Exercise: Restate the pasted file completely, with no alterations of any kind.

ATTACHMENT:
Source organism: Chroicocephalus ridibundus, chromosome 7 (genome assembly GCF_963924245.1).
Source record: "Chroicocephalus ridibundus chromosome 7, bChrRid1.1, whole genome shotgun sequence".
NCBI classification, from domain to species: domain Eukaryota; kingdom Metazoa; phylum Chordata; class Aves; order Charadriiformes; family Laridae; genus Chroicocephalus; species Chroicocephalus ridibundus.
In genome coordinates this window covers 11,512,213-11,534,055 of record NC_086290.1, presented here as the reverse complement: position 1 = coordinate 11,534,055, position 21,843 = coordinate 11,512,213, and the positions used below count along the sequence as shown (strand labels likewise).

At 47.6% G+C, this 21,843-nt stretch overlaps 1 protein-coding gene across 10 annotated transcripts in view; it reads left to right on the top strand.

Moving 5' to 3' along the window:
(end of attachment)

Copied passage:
Source organism: Chroicocephalus ridibundus, chromosome 7 (genome assembly GCF_963924245.1).
Source record: "Chroicocephalus ridibundus chromosome 7, bChrRid1.1, whole genome shotgun sequence".
NCBI classification, from domain to species: domain Eukaryota; kingdom Metazoa; phylum Chordata; class Aves; order Charadriiformes; family Laridae; genus Chroicocephalus; species Chroicocephalus ridibundus.
In genome coordinates this window covers 11,512,213-11,534,055 of record NC_086290.1, presented here as the reverse complement: position 1 = coordinate 11,534,055, position 21,843 = coordinate 11,512,213, and the positions used below count along the sequence as shown (strand labels likewise).

At 47.6% G+C, this 21,843-nt stretch overlaps 1 protein-coding gene across 10 annotated transcripts in view; it reads left to right on the top strand.

Moving 5' to 3' along the window: